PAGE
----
Other reasons for the Colonial Pipeline’s dominance include regulatory restrictions on pipeline construction and restrictions on the use of foreign vessels to move products between American ports and on road transport of fuels. For example, the Jones Act requires that goods shipped between American ports be transported on American-built and -operated vessels. Without that restriction, foreign-flagged tankers would be able to move additional barrels of fuel from Gulf ports to Atlantic Coast harbors that could have provided crude to keep more refineries open on the East Coast.
Refiners Cut Production or Look for Floating Storage
Refiners along the Gulf Coast have nowhere to put the refined products due to the shutdown and have had to cut production at refineries. The largest U.S. refinery, Motiva Enterprises, cut its production by 45 percent. The 607,000 barrel-per-day Port Arthur, Texas, plant shut two crude distillation units as well as a reformer. Total SE reduced its gasoline output by about 25 percent at its 225,500-barrel per day oil refinery in Port Arthur. The company trimmed its fluidic catalytic cracker output and shut a condensate splitter. Citgo Petroleum Corp reduced production at its 418,000 barrel-per-day Lake Charles, Louisiana, refinery.
Refiners are also looking for ships to store their petroleum products, causing oil tanker charter rates to skyrocket. Companies such as Marathon Petroleum Corp, Valero Energy Corp and Phillips 66 were in the process of chartering several oil tankers for floating storage. Vessels being considered for floating storage were provisionally booked on short-term time charters at between $20,000 to $30,000 per day. Close to a dozen tankers of different sizes were also provisionally booked to move petroleum fuels such as gasoline and diesel from the Gulf Coast to destinations trans-Atlantic, or to other regions such as the Caribbean, Far East and Brazil. The increased interest sent rates skyrocketing on Monday, extending a spike in activity seen late Friday.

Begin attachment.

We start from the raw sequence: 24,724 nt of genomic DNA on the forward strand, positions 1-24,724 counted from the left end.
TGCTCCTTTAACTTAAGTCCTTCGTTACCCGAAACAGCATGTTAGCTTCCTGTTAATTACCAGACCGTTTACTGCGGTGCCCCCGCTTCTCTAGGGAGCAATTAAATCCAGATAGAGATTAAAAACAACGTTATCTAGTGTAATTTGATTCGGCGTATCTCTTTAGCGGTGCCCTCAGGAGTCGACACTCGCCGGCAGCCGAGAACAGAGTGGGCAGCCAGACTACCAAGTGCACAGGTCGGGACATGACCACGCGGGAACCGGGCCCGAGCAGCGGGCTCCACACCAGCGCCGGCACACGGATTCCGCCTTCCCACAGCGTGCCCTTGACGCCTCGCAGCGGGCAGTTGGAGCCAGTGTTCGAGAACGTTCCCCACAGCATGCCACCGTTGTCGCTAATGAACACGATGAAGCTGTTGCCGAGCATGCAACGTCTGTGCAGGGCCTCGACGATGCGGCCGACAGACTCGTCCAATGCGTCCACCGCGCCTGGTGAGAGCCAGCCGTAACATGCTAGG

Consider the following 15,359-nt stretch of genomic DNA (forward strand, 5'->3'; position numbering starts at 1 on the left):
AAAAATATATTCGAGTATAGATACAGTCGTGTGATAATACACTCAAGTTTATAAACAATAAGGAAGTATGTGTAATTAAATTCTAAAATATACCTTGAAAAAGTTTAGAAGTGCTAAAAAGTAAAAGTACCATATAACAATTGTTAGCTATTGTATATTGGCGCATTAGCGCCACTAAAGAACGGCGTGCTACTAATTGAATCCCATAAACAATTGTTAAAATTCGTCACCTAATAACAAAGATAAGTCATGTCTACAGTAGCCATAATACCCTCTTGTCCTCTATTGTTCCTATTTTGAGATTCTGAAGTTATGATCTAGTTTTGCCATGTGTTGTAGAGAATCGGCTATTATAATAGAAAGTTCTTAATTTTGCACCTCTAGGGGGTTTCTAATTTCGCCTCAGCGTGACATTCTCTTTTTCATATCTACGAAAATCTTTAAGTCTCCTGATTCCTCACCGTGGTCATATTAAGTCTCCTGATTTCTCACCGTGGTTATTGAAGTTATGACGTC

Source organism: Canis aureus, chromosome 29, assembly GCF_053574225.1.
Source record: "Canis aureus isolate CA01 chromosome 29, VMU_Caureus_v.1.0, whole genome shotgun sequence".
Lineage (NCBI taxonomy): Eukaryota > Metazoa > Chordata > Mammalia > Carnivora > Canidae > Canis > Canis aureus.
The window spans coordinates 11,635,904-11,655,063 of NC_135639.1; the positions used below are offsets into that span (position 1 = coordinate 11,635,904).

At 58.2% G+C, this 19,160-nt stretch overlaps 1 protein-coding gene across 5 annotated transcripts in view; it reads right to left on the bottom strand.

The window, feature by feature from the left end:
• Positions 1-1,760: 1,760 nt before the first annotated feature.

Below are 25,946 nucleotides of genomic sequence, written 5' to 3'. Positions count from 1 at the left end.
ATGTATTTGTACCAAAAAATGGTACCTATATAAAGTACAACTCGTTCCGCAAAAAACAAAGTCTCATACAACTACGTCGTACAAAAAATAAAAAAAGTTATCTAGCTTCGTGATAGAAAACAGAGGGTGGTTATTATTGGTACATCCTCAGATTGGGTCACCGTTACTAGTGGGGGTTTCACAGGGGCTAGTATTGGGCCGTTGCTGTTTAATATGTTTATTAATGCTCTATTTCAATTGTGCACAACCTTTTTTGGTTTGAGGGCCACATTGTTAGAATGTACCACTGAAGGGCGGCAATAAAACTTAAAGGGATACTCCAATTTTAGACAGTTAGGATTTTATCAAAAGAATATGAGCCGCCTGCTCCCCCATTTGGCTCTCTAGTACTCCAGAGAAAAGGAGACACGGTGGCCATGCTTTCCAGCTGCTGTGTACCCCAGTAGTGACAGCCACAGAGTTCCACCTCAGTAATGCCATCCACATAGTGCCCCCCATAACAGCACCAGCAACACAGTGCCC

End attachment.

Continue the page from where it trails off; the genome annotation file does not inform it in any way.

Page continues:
The unfortunate truth is that infrastructure today is vulnerable to cyberattacks by hackers. Infrastructure is an easy and lucrative target for attackers. For that reason, it is important to have supply and transport options, including other pipelines. Yet environmentalists and the Biden administration are causing further supply problems through actions like canceling the Keystone XL pipeline that could move oil from Canada and North Dakota. And, in Michigan, Governor Gretchen Whitmer is threatening the closure of Line 5 which delivers critical fuels to the region from Canada. Restrictions on pipelines are causing their cancellation and/or delay. The outage of the Colonial Pipeline should be a lesson to consumers on energy shortages that may occur in the future and the costs that may accompany them.